- Hwy 153 to Pinery Road: (5.0 miles) A great trip reviewed in June 2016.
- Hwy 153 to Bevent Drive: (2.7 miles) Five star segment and 2nd best leg on the entire river. Scenic with several small rapids.
- Bevent Drive to Pinery Road: (2.3 miles) Pleasant section but not as scenic as upstream parts.
- Pinery Road to Shantytown Drive: (4.9 miles) A medium trip reviewed May 2018.
- Pinery Road to Hwy J: (2.8 miles) Starts wide and uninteresting but gets better with narrow corridors of firs, white cedars and white pines. Section includes a small boulder garden and several low farm bridges.
- Hwy J to Shantytown Drive: (2.2 miles) A peaceful section with many conifers relatively undeveloped banks and good current.
- Shantytown Drive to Hwy Y: (5.2 miles) The river slows and widens here, with maybe a third of the trip being a flowage/marsh (looks pleasant). Shantytown Drive is a good launch option.
- Hwy Y to Bentley Road: (1.3 miles) A tweener section between the flowage and river that includes a dam portage. Hwy Y is a poor launch option with difficult parking.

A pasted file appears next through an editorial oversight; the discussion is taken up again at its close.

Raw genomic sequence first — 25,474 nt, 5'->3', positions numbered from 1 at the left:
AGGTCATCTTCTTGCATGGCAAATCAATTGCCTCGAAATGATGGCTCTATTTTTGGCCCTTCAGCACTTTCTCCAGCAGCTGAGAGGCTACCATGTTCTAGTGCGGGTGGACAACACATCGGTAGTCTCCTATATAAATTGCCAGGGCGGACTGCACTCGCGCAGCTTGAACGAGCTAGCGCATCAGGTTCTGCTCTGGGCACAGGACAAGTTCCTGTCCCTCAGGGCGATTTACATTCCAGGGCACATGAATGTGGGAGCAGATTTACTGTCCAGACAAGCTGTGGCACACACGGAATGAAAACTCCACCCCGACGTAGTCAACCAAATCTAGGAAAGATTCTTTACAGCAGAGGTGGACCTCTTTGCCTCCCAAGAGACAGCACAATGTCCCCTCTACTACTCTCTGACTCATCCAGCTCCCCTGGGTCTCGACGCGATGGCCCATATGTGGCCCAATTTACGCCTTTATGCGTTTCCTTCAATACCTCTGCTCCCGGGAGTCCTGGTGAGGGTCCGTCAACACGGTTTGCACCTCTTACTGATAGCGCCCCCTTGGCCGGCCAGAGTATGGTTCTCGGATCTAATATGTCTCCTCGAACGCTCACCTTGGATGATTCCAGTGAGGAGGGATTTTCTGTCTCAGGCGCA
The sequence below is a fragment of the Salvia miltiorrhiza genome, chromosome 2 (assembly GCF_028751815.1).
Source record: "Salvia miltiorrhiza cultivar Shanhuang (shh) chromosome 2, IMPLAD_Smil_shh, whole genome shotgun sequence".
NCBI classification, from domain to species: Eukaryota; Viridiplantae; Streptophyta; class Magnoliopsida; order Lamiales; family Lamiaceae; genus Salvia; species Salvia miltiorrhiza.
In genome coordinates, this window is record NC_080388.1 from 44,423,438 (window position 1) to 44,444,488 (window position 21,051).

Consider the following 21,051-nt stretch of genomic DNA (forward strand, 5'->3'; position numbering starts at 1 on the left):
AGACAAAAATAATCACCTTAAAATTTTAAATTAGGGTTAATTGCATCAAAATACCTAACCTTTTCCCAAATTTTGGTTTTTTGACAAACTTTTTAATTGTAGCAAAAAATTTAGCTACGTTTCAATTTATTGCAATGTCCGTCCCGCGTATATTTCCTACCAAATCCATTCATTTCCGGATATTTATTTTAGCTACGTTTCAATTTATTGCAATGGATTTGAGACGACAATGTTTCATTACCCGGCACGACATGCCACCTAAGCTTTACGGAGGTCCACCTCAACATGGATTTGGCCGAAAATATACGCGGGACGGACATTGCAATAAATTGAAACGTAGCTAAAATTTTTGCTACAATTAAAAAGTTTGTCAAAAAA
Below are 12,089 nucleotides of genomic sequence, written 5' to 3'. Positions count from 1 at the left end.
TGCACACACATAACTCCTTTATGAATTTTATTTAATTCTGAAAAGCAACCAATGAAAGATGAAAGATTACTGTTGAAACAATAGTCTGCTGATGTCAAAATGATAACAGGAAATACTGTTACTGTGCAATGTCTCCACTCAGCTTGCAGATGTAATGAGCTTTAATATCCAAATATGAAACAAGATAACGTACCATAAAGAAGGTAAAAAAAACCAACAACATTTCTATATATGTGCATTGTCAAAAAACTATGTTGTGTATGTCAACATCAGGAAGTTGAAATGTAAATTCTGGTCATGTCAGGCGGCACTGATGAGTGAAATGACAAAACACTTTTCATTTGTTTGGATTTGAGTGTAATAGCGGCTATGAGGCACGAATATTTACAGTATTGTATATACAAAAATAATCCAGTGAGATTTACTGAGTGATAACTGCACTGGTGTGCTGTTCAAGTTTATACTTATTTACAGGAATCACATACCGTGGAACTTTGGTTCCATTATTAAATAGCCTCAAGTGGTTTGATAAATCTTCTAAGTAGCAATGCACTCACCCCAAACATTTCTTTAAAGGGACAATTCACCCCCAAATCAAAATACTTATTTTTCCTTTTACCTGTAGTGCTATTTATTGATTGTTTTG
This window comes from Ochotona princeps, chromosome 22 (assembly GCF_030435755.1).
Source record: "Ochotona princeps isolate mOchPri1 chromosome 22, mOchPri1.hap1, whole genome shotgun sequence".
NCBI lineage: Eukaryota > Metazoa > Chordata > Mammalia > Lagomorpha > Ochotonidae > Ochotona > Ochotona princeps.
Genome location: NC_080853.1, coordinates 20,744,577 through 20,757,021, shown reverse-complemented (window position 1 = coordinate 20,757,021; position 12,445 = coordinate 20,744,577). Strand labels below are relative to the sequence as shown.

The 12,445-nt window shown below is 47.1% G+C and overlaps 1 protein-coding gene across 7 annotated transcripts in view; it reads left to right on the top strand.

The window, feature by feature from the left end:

- Bentley Road to Hwy K: (3.4 miles) The river narrows here and this is a popular section. Good shoulder parking at Bentley Road (lot of cars park here).
- Hwy K to Jordan County Park: (5.3 miles) Ok prospect reviewed Jul 2017.
- Hwy K to Sharonwood Lane: (4.7 miles) A less traveled, narrow, wooded section on the upper part and an open grassland paddle in the second part where the old flowage was. Be careful about running the old dam remnants. There are nice boulder gardens above and below Sharonwood Lane. Hwy K is an ok launch, but has very poor parking (most cars were literally parking more on the road than on the shoulder).
- Sharonwood Lane to Jordan County Park: (1.0 miles) Gorgeous boulder garden below Sharonwood and perhaps an abandoned whitewater slalom course. Most of this is lake paddling though Jordan Pond. Sharonwood Lane is small but ok for access.
- Jordan County Park to Jordan Dam/Jordan Park: (0.5 miles) Paddle west of the lake, then portage under the Hwy 66 tunnel. You then have to drag your boat 600+ feet to get past the pipeline and into the water. Not recommended.
- Jordan Park to Iverson Park: (8.0 miles) A good prospect previously reviewed July 2014.
- Iverson Park to Lower Whiting Park: (2.5 miles) Mostly open flowage paddling that is probably uninteresting.
- Lower Whiting Park to the Wisconsin River: (1.2 miles) Mostly big flowages. Probably not a good prospect.